The Sorta Cool New Feature on Your Gmail and How to Swing It

Teach me Sensei

I don't want to brag, but I send a lot of e-mails. (I'm kind of a big deal.)

 

I work digital response because my boss didn't know how to tell me my people skills suck. The company has very specific letter-answering protocol: what the subject line should be, what the signature should be, how we address clients — so on, so forth. Luckily, those rarely get followed-up on.

 

The reason I say that is because I have this issue where I forget to proofread. I'm an absent-minded person, and there are times when I finish the email and realize, a split-second after hitting send, that I've forgotten to format any of the above things. Occasionally, the issue is simply that I didn't modify the form letter, so an email goes out leading off with "Dear Valued Client." Since I've already hit send, however, all I can do is sit back and hope they don't notice, or that they're nice enough to not bring it up.

 

And don't get high-and-mighty and pretend you don't do it, too. Or, if you really don't ... teach me, sensei.

 

At any rate, our worries have all been solved. Google's coming through for us on this one. After six years of beta testing, Gmail is finally implementing the somewhat-misleadingly-named "unsend" feature. The feature doesn't actually unsend, of course, but it does delay the message for a pre-specified period of time: between 5 and 30 seconds (it's 10 seconds if you leave it at the default setting). So while a confused ex might not see your email mysteriously disappear from their inbox, you will be able to change that typo before letting that e-mail actually go out.

 

Beyond typos, this could also be a great tool for when you're angry (although you'll might conceivably need more than 30 seconds for your righteous furor to simmer down to the level of "Wow, this is a really bad idea"), and also for checking the address to be super-duper sure that you're sending that spicy note to your spouse and not your supervisor. The downside is, of course, that if you have to wait, so does everybody else. So if you tell somebody that you're sending something important "right now," then you're a liar. Still, many people agree that it's still better to have a tiny safety net then to have immediate sending.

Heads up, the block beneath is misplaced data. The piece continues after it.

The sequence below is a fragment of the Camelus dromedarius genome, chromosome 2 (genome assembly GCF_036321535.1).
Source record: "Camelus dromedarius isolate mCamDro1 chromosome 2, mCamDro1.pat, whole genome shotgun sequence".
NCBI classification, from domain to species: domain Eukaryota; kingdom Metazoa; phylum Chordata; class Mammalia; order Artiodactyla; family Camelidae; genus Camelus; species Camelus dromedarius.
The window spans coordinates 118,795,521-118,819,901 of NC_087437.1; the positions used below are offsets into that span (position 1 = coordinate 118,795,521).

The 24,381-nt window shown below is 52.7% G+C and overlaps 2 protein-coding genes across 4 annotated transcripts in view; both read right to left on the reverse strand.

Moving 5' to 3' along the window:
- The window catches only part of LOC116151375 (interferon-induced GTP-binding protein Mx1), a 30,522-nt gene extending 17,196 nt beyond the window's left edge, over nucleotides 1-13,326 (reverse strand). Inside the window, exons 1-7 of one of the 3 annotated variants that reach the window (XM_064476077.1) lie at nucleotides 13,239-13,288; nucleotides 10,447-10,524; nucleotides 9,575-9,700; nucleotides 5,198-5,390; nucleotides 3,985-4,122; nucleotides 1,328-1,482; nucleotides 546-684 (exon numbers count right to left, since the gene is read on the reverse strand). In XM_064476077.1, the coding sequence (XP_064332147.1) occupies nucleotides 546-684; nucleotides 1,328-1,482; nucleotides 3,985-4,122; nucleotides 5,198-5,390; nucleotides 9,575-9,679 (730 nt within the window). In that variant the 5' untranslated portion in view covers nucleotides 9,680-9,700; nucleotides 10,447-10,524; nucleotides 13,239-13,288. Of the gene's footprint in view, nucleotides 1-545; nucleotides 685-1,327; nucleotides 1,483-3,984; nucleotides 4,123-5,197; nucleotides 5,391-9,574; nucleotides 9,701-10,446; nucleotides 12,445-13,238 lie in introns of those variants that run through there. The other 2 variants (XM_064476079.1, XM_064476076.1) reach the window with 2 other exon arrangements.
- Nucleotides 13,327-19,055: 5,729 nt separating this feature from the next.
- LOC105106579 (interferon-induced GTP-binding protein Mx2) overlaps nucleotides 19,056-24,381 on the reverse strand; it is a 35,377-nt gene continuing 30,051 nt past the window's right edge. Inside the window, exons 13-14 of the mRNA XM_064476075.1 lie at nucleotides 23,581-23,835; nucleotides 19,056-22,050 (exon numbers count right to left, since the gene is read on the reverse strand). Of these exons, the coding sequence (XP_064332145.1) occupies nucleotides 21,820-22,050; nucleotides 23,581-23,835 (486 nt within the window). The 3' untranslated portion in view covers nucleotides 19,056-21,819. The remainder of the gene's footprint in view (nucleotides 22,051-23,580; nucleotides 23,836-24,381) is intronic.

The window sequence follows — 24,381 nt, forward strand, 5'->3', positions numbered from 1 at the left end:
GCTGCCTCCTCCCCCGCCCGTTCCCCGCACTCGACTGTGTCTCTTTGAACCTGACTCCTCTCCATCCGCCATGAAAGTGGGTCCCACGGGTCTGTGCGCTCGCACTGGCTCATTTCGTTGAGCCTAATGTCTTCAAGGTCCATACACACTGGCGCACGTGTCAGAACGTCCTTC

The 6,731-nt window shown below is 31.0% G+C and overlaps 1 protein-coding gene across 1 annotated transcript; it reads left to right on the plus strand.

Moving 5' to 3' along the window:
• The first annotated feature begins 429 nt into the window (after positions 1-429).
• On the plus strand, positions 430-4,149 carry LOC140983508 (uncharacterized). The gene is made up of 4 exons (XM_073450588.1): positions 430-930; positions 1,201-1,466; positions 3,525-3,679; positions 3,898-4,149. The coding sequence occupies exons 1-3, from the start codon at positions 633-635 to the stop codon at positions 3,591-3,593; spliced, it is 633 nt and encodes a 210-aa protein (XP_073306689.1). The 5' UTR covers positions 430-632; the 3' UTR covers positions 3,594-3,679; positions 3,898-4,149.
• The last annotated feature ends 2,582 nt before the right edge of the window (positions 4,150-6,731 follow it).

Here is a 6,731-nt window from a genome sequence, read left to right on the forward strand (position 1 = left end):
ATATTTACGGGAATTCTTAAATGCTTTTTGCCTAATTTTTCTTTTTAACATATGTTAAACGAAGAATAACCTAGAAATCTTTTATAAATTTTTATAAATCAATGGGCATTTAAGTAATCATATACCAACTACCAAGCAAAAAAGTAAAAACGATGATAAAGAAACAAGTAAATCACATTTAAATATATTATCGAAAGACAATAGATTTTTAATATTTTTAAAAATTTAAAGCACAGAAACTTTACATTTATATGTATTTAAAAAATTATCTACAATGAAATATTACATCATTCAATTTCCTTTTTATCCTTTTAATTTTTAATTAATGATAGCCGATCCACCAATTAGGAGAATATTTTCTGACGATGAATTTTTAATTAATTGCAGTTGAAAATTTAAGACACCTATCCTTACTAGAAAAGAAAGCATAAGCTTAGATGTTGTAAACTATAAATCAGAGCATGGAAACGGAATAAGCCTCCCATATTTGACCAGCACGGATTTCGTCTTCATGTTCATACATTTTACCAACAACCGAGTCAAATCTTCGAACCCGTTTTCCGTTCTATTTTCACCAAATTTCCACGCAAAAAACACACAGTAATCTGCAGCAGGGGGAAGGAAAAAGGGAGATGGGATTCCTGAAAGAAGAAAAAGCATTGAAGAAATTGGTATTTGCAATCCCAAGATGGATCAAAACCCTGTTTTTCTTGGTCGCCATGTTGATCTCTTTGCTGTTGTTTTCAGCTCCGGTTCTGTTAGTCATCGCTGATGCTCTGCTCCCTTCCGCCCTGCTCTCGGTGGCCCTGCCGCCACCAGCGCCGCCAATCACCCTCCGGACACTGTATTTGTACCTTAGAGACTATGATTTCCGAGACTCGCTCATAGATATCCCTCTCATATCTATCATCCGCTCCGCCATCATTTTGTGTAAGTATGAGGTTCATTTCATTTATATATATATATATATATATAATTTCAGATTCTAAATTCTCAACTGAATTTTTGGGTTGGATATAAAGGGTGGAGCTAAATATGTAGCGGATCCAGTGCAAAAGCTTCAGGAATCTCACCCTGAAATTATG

Like I said, though, this has been around for six years. It's only after Gmail added it to your settings (earlier this year) that people started to take notice. So why didn't you know about it? Well, because it was relegated to a little place called "Labs." If you click on the "settings" gear in Gmail and then click on "Settings," you'll see "Labs" mixed in with the other stuff. This is where Google keeps the good stuff. For instance, I like to queue up all my new messages at once, rather than getting kicked back to the inbox every time I archive or delete one. This function is not available in Gmail's regular settings, but it is available as a Labs add-on. Or if you want keyboard shortcuts, Labs has that too. It's worth checking out.

 

Ultimately the "unsend" feature was added because it's simple, popular and difficult to abuse. So ... what if you want to abuse it? What if you have a tendency to write angry e-mails, and you wish there was a way to delay your message for a whole day? Well, you're not the first to want this, and where there's a want, there's an opportunistic developer. Check this link out, and don't say I never did nuthin'  for you.

 

If you'd like to enable the unsend feature in your Gmail, just go to settings, click on the settings gear, open the Settings tab, and scroll down to the bottom.  There's an option to enable the unsend feature, along with a drop-down menu for the grace period. Unless you don't need it. And in that case ...

 

Teach me, sensei.

 

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About the Author
David Telford

David Telford is a short-attention-span renaissance man and university student. His current project is the card game MatchTags, which you can find on Facebook and Kickstarter.